CHICAGO - Davey Martinez wanted to find a low-pressure situation to ease Trevor Rosenthal back into a big league game, and with his team up five runs entering the ninth inning Monday night, this looked like a good situation to do it.
By the time Rosenthal actually entered from the right field bullpen, it had become a great situation to do it. The Nationals had tacked on six insurance runs in the top of the ninth, so now Rosenthal was able to pitch with a 12-1 lead.
Of course, that also necessitated a long wait while Rosenthal’s teammates were batting around against the White Sox bullpen.
“I kind of figured that was how it was going to go, looking at the inning and how it was progressing,” Rosenthal said. “It was a slow inning with pitching changes, something I’ve experienced before. I was able to pace myself and not throw too much or not get too built up. It ended up working out well with how I timed it.”
In his first big league appearance nearly seven weeks after he was shut down with a 36.00 ERA, Rosenthal didn’t inspire a lot of confidence right out of the chute. He started his outing with five consecutive fastballs out of the zone, perhaps causing a few faces in the Nationals dugout to tighten up.
But then Rosenthal did what he did while on a four-week rehab stint with Double-A Harrisburg when he needed to settle himself down: He turned to his slider.
Rosenthal threw that pitch three straight times, each time for strikes, and now he was off and running.
“It’s been something I’ve been working on,” he said. “It’s helped me to get back in counts. I’m comfortable using it, and it’s an effective pitch. I can throw it in any count right now.”
“As we watched him down there (in Harrisburg), when he throws his slider, it slows everything down for him,” Martinez said. “And he’s able to repeat that a lot.”
Rosenthal did surrender a rope of a grounder up the middle to slugger José Abreu, but Trea Turner made a diving stop to his left and then started a fantastic 6-4-3 double play to really settle things down.
“If I can make a play for my pitchers, try to do it,” Turner said. “Shouldn’t matter the score. I feel like I should play as a hard as I can.”
With two outs and nobody on, Rosenthal got down to business. He got James McCann to fly out to right to end the game, and with that the 29-year-old had his first scoreless inning of the season, lowering his ERA to 27.00.
“It was good to have positive results,” he said. “I’ve been looking forward to getting back out there. Hopefully this is a stepping stone to keep building on for the rest of the season. Hopefully I can just continue to help this team win.”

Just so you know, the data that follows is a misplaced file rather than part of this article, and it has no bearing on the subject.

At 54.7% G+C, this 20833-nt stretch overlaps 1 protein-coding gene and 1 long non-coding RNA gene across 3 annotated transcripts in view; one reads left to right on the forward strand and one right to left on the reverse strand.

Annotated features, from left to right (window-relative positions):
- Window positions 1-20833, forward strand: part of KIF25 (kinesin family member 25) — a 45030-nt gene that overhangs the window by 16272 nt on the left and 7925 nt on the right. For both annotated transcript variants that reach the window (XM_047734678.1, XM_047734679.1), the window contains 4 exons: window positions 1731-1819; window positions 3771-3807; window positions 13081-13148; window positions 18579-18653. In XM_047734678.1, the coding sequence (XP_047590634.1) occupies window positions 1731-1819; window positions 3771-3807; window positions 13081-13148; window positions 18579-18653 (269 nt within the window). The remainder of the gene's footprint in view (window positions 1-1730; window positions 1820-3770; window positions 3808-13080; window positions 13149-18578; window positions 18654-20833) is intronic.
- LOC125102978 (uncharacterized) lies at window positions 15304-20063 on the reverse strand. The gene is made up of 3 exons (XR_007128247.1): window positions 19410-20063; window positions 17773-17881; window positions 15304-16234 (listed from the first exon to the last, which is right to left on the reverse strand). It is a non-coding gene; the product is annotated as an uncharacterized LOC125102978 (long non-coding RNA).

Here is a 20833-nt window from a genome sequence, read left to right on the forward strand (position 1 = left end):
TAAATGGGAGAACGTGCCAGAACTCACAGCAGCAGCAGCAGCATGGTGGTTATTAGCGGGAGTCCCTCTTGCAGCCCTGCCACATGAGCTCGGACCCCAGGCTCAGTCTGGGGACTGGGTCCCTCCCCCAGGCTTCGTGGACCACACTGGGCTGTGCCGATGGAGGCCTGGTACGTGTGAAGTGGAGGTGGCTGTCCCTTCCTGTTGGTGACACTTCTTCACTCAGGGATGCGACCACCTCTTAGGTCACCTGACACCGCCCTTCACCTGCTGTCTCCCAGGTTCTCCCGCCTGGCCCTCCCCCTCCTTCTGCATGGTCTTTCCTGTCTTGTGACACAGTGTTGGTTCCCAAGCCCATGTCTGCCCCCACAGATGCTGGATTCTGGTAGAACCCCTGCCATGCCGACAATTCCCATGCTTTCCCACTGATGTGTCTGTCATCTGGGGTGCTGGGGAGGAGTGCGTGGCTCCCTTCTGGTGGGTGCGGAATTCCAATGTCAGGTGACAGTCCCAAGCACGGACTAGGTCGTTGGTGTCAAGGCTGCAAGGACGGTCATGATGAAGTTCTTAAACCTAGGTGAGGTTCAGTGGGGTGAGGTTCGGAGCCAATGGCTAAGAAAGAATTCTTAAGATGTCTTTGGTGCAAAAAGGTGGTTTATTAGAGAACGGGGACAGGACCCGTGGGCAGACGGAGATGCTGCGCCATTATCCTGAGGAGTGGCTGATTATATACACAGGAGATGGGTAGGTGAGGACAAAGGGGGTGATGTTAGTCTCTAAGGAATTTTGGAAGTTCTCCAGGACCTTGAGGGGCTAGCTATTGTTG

Rosenthal is far from completely fixed. He only threw six of his 13 total pitches for strikes, only one of his seven fastballs (though two appeared to be in the upper portion of the strike zone but called balls by plate umpire Jeff Kellogg).
But this was a major step forward for him, the first of what the Nationals hope is many.
“I really believe that having an outing like this - and knowing that he can throw his slider, he threw his fastball for a strike at 97 mph - it will definitely help him,” Martinez said. “And the more he gets out there, and the more comfortable he gets, and he’s done it ... this guy has been an unbelievable closer for a lot of years. We just got to keep him on track.”
* The only real negative news out of Monday night’s loss was the mid-game departure of first baseman Matt Adams with what eventually was revealed to be a left oblique strain.
Martinez said Adams hurt himself on a check-swing in the top of the sixth. When the inning ended, Gerardo Parra took over at first base.
Adams will be evaluated Tuesday, but Martinez admitted he’s “a little concerned.”
“Whenever it’s an oblique, that’s going to be days missed,” the manager said.
The Nationals are reasonably covered at first base with Howie Kendrick and Parra for the time being. Ryan Zimmerman also appears to be close to resuming running as he attempts to return from plantar fasciitis in his right foot.